4. High-speed windscreen wipers: Rainfalls are likely to increase in intensity. This will mean more flash flooding and need for the high-speed setting on your windscreen wipers as short, sharp downpours become part of life.
  5. Infrastructure chaos: City infrastructure struggles at the best of times but you can expect more rail outages due to extreme heat, water shortages due to failures in treatment plants from bushfires or floods and airport delays due to storms.
  6. Going on a holiday? You better visit some of your favourite local attractions soon because many  won’t stay the same for long. Ocean acidification and rising temperatures are expected to have a significant effect on the Great Barrier Reef. The Gold Coast has been identified as a hotspot of vulnerability due to the concentration of coastal development. The Kakadu wetlands may be subject to increased saltwater intrusion from higher sea levels, affecting the delicate balance of the ecosystem.
  7. Increases in food prices: If the driest future scenarios eventuate, there will be increased pressure on the Murray Darling Basin – where one-third of our food supply is produced.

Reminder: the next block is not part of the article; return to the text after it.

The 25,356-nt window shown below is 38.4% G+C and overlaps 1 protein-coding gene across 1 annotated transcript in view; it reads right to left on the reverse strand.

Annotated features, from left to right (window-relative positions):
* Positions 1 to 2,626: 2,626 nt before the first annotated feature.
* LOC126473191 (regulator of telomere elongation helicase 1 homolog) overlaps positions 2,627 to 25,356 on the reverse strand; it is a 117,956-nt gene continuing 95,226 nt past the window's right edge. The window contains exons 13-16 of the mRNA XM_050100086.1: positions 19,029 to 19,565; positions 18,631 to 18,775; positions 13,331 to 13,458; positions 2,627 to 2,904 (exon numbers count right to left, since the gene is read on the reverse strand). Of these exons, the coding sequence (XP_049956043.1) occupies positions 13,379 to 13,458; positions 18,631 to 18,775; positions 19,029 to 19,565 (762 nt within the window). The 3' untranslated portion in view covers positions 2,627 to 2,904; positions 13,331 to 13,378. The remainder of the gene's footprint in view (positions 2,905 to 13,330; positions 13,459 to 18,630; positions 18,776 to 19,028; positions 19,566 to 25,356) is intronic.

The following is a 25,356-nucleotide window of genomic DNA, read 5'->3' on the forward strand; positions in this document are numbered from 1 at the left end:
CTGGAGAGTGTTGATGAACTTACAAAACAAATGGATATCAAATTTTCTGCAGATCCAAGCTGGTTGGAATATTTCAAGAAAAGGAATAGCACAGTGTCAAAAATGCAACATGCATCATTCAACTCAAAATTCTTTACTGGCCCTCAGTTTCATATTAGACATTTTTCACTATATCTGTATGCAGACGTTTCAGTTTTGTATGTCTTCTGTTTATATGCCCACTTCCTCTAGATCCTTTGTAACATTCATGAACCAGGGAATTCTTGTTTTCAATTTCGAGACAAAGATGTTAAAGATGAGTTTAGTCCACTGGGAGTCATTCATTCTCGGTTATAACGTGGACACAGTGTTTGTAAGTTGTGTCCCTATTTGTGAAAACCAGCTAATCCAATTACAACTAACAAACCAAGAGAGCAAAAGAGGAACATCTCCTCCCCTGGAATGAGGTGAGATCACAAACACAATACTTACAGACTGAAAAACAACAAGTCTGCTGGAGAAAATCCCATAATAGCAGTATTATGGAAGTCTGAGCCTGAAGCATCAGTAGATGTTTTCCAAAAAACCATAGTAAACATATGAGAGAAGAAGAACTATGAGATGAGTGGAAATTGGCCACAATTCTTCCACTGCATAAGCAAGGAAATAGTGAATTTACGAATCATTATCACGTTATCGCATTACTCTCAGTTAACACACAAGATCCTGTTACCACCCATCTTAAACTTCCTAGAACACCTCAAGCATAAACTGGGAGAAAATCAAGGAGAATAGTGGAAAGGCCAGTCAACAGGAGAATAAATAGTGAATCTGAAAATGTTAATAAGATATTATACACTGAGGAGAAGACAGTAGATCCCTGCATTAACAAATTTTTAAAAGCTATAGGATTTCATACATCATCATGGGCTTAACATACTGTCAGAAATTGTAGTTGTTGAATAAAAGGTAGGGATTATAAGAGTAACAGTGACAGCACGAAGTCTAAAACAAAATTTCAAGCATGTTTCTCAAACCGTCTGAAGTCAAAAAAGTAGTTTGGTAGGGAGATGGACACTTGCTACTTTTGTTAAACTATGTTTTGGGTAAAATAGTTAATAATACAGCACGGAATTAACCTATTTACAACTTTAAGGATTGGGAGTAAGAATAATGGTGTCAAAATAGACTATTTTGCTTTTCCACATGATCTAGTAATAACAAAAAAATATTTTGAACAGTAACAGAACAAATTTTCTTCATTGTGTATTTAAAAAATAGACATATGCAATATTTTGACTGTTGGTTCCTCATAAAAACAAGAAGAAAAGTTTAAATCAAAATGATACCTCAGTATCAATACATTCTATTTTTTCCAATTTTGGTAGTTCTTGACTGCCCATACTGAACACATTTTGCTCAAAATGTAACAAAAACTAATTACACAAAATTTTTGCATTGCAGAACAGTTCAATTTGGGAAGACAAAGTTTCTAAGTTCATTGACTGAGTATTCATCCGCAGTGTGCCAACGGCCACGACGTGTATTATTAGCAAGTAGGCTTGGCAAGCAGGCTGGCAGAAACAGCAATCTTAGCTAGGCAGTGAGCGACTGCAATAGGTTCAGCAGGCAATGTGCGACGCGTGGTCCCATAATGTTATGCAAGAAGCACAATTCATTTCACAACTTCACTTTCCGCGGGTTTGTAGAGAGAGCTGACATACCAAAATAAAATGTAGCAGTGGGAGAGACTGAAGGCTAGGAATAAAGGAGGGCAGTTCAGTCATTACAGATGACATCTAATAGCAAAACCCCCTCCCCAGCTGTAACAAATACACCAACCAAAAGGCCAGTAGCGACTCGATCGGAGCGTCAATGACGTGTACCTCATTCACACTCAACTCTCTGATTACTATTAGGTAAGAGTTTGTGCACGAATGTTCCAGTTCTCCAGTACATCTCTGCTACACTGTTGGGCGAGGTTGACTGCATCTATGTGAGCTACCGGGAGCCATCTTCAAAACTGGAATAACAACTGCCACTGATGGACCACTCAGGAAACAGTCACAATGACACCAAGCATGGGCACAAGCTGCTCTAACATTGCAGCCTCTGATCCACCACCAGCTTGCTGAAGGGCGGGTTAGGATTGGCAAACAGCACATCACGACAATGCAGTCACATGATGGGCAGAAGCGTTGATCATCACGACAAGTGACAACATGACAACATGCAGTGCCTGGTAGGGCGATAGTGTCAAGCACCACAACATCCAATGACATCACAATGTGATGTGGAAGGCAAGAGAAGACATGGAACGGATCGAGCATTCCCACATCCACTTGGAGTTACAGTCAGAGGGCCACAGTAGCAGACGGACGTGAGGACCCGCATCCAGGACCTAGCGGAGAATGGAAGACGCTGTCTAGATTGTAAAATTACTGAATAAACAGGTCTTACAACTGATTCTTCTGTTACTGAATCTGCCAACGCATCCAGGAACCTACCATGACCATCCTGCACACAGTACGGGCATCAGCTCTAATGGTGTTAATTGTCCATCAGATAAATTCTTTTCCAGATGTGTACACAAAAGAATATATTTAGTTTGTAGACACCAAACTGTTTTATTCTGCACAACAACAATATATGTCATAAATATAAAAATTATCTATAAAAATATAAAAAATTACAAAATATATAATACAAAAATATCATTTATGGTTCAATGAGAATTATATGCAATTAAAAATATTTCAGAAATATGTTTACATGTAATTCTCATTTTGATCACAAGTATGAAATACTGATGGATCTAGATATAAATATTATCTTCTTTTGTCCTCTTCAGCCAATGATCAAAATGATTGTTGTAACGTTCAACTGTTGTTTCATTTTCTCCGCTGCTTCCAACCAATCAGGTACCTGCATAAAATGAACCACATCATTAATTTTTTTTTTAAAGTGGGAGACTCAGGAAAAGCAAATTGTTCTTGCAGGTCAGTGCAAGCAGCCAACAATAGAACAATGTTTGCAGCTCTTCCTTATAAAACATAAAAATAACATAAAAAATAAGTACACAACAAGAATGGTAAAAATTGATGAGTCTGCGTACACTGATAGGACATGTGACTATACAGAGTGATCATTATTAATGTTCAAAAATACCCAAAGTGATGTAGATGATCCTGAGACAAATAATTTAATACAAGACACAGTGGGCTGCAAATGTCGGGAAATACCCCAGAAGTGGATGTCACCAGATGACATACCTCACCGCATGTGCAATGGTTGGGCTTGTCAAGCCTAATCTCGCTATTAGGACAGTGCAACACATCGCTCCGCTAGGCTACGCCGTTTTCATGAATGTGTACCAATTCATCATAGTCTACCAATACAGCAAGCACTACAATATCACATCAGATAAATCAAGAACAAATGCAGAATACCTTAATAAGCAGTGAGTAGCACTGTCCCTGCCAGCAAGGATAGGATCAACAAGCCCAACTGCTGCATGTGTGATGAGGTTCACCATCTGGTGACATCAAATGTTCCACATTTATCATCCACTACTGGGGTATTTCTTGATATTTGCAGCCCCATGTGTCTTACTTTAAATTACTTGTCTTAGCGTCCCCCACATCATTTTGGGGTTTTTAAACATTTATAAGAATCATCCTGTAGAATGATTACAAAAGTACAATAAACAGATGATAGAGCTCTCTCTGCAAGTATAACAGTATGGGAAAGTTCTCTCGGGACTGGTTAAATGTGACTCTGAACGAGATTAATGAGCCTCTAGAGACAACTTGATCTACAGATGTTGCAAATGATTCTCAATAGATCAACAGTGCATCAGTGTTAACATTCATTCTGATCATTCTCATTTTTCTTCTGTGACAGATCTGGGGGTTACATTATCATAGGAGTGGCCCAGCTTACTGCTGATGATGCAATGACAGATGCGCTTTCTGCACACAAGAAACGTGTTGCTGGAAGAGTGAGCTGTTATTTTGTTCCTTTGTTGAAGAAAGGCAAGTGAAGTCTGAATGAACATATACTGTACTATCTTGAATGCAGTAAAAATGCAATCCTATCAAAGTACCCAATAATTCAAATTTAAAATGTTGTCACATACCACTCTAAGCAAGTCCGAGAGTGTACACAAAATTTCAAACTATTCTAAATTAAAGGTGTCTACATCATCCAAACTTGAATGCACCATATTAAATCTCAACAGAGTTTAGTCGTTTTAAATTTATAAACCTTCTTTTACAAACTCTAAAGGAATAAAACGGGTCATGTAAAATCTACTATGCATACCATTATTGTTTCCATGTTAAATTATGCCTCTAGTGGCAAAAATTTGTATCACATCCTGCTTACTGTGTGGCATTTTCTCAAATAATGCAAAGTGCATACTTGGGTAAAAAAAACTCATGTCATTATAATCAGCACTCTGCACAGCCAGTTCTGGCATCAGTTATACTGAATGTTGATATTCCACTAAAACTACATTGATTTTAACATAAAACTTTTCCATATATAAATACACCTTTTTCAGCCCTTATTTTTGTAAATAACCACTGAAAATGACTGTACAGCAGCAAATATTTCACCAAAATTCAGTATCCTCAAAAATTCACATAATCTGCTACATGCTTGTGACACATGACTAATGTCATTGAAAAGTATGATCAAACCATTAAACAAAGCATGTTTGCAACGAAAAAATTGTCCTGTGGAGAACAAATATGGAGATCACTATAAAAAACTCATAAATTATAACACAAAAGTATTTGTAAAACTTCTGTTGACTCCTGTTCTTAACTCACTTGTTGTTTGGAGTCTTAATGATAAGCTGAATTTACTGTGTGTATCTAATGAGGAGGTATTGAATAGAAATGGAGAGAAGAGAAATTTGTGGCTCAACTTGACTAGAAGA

8. How does your garden grow? If you’re a green thumb, you’ve probably noticed changes to the flowering time of some plants. Warmer temperatures mean some species will bloom earlier and for longer, while other plants will wither and die in the heat. Last year in Sydney, the magnolias came into bloom about four weeks earlier than usual due to the mild weather.
  9. High fire danger: The number of days with very high and extreme fire weather is expected to increase. In Sydney the extreme values of the fire danger index have increased by about 2 per cent per decade over the past 30 years. Implications include increased building costs in bushfire risk zones and more pressure on already stretched firefighting services.